Rev’d Janet’s Thanksgiving Letter to St. John’s

A VERY BLESSED AND HAPPY THANKSGIVING 2018 to you and all your family and friends, from St. John’s Anglican Church, St. Thomas and Canon Janet Lynall.,  We hope you can join us for our Harvest Festival Service Sunday October 7 at 9:00 and 10:30 a.m. and welcome you to our Community Thanksgiving Table (free will offering only) for a full traditional turkey dinner with all the trimmings Monday Oct. 8, 2 – 4 p.m. hosted by our Outreach team.

 “As long as the earth endures, seedtime and harvest, cold and heat, summer and winter, day and night will never cease”  Genesis 8.22 “A poor man’s field may produce abundant food, but injustice sweeps it away”  Proverbs 13.23

I have this unusual teapot that is very old.  It belonged to my grandmother and looks exactly like this one. It was really old then, and it no longer safely holds tea unless you don’t mind rust!  It is rare only in that most were long ago discarded.  It is the equivalent of what we have sometimes called the dreaded “left over meal” – a bit of this and a bit of that to clear the fridge.  “End of the Day” graniteware gets its name from the simple practice of the graniteware factory in the late 19thcentury, at the end of the day, using whatever colours were available to decorate their wares.  Thus, various colour combinations can be found – the combinations are surprisingly beautiful and all one of a kind, and unrepeatable, and this is now recognized and valued but at the time, not so much.

A critical step in living a just life is appreciating that every human being is absolutely unique and an unrepeatable mix of emotional, spiritual and physical “colours’.  Each person is created to live well, love and be loved, plant, produce, harvest and share their bounty.  When this happens, God is glorified.  When this doesn’t, it is an injustice, in that beauty, life and goodness are lost.  At autumn harvest time we seem especially mindful of our blessings, what we have received, what we can give, and what others have given us.  We ask for those who suffer to have relief and a harvest of hope for a better day, knowing many do not receive the just fruits of their labours, or even an opportunity to labour.  It is painful to consider the loss to the world when children cannot bloom, when the harvest is not theirs to choose or enjoy.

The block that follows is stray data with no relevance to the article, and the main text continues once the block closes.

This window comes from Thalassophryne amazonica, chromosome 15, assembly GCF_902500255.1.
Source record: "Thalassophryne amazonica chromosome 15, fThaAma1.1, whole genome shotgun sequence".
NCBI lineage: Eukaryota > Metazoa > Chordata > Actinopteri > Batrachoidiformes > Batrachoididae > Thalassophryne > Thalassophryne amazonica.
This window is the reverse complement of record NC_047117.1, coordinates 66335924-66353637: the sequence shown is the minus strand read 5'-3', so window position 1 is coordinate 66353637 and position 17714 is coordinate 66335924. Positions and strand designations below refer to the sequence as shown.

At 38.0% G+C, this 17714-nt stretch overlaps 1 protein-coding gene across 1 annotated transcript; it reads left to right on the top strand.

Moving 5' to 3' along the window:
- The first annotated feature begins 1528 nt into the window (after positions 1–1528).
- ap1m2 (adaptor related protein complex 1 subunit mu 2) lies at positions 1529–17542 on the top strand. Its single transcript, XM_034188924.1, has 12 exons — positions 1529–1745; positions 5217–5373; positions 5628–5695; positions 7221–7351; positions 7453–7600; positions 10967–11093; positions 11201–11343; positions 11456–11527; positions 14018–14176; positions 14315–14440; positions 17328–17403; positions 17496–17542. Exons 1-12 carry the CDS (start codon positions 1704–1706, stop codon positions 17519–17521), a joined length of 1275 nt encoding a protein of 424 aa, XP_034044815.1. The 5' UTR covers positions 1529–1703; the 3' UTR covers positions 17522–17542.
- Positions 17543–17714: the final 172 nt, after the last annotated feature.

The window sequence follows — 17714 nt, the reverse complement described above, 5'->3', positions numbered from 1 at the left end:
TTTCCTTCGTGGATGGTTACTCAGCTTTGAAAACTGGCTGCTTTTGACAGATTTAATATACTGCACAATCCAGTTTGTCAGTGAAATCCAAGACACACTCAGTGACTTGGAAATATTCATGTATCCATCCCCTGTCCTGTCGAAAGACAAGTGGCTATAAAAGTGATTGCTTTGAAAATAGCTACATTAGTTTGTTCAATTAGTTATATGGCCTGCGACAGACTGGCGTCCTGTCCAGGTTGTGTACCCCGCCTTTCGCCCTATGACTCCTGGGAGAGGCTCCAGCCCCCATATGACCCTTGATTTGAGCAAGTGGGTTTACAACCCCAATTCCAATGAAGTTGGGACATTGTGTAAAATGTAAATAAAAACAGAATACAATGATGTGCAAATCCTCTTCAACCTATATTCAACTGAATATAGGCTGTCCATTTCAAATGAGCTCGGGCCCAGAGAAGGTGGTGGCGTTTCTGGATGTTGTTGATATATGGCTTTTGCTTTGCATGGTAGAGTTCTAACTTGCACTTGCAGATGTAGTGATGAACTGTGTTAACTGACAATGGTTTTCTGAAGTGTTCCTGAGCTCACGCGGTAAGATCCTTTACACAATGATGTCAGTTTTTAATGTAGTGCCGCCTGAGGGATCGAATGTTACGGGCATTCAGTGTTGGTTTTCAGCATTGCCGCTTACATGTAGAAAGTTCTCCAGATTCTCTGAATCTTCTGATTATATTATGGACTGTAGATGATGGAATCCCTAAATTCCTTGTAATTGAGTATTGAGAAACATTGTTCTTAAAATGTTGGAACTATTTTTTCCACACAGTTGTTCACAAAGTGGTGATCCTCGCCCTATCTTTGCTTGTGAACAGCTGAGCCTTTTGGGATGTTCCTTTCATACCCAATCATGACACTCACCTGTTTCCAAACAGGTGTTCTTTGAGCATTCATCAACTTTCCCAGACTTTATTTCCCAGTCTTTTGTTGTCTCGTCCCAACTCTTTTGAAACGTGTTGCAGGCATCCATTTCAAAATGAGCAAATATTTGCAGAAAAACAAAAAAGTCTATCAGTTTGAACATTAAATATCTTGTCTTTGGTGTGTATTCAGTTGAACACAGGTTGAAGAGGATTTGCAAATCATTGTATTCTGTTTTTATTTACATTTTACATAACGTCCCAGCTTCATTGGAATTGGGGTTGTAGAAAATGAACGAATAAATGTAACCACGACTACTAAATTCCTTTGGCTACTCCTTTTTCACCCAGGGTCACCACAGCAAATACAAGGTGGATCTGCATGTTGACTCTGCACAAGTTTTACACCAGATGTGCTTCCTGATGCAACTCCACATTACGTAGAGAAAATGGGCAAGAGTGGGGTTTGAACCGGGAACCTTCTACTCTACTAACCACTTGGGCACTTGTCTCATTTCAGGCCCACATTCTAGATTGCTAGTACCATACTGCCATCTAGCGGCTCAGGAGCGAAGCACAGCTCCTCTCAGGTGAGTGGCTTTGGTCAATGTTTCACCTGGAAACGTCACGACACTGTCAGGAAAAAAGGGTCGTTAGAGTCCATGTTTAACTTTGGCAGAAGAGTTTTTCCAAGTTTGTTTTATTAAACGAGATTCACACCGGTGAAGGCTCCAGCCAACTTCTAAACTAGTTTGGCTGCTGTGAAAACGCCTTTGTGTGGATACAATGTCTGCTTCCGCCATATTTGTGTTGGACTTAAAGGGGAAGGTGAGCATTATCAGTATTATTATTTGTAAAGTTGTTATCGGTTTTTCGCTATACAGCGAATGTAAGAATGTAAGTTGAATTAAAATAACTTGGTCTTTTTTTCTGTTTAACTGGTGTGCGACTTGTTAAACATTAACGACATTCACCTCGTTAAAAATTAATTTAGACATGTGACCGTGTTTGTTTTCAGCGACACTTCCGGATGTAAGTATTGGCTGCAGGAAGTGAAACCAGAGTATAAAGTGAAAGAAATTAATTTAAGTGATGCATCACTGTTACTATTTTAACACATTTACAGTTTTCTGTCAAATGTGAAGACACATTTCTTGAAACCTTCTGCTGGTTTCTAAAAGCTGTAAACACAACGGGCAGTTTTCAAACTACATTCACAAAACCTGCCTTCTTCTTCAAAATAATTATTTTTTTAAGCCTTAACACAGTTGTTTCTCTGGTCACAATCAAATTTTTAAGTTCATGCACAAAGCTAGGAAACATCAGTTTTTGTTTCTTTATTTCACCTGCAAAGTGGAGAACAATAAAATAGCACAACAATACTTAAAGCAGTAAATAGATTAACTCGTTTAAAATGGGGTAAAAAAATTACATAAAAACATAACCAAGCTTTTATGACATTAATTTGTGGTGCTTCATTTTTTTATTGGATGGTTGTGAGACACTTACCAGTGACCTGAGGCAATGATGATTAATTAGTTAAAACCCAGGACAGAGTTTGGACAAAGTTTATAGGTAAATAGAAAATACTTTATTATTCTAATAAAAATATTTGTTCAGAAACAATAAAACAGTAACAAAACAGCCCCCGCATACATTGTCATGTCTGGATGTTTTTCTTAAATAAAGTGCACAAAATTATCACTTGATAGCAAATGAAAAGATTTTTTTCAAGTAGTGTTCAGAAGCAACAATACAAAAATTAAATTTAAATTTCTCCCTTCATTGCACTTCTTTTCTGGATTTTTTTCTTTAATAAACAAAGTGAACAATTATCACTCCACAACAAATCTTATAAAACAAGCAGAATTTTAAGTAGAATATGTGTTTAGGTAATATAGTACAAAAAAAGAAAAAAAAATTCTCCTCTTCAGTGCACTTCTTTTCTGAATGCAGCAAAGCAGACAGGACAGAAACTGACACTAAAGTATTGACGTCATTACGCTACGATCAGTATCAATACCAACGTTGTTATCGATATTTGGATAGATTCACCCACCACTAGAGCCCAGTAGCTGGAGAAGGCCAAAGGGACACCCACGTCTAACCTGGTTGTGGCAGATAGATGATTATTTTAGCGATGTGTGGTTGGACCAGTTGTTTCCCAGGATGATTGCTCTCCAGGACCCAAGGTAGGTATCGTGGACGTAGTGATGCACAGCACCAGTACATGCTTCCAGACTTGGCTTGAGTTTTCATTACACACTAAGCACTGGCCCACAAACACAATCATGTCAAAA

Some things are slow to change, an estimated 300,000 child soldiers are exploited each day in armed conflict around the world with a total of over 6 million child war casualties worldwide. Ishmael Baeh was 11 when his country Sierra Leone, fell  into brutal civil war.  At 12 he was separated from his family and abducted by a militia government that trained him to kill, until it became, he says, “as easy as drinking water”. Children serve as combatants, porters, spies, prostitutes and human mine detectors. If they survive, they live with post traumatic stress disorders.  It matters for us to know our love, our resources and our advocacy power is needed, and a way we express gratitude to God for the freedoms, homes and food and love we have received.  God’s grace will carry us wherever we need to go.  For us at St. John’s, that means we carry our sisters and brothers to safe havens and harvests they can enjoy without fear. The Anglican Church worked with UNICEF to intervene and took Ishmael Baeh and other children soldiers away from their commander offering rehabilitation and a life free from guns. 

Yet the world will always hold pain, as seen in the face of this 15 year old boy soldier in World War 2.  We exist at St. John’s and as children of God, to have a voice, hands and feet and hearts that offer and work, for hopeful change, comfort and healing of the deep wounds in our world, our neighbours and our own lives. For each one of us I pray for a life allowed to bloom, whether the harvest is sparse or bountiful, take heart, and walk the path before you with God whose breath is taken away, with your beauty. Jesus tender love is saving you.  Grace is coming to you, even if you are running out of patience, don’t doubt it is for you.  Don’t run away from it!  You are worthy of grace and the abundance of the harvest.  God will help you gather it!

My mother’s funeral was yesterday, and her family gave thanks for a woman, who knew she was blessed.  She would no doubt tell you, her harvest remains, in her and in us, and with God, and this is God’s will for all children of the earth.  May God bless you and the beautiful work of St. John’s family to bring healing and hope into lives.  When all people and all children are able to delight in the harvest, when the need for child soldiers and child labourers ceases to exist, and every youth knows life is good and they are good and God indeed loves them, then our work will be done. Until then, let us clear this path, and share our stories of harvests lost and harvests found, harvests gleamed, shared and celebrated. Receive your blessings, receive the love and grace that gets us through the rough times, and tell the people in your life that you are grateful for what they mean to you.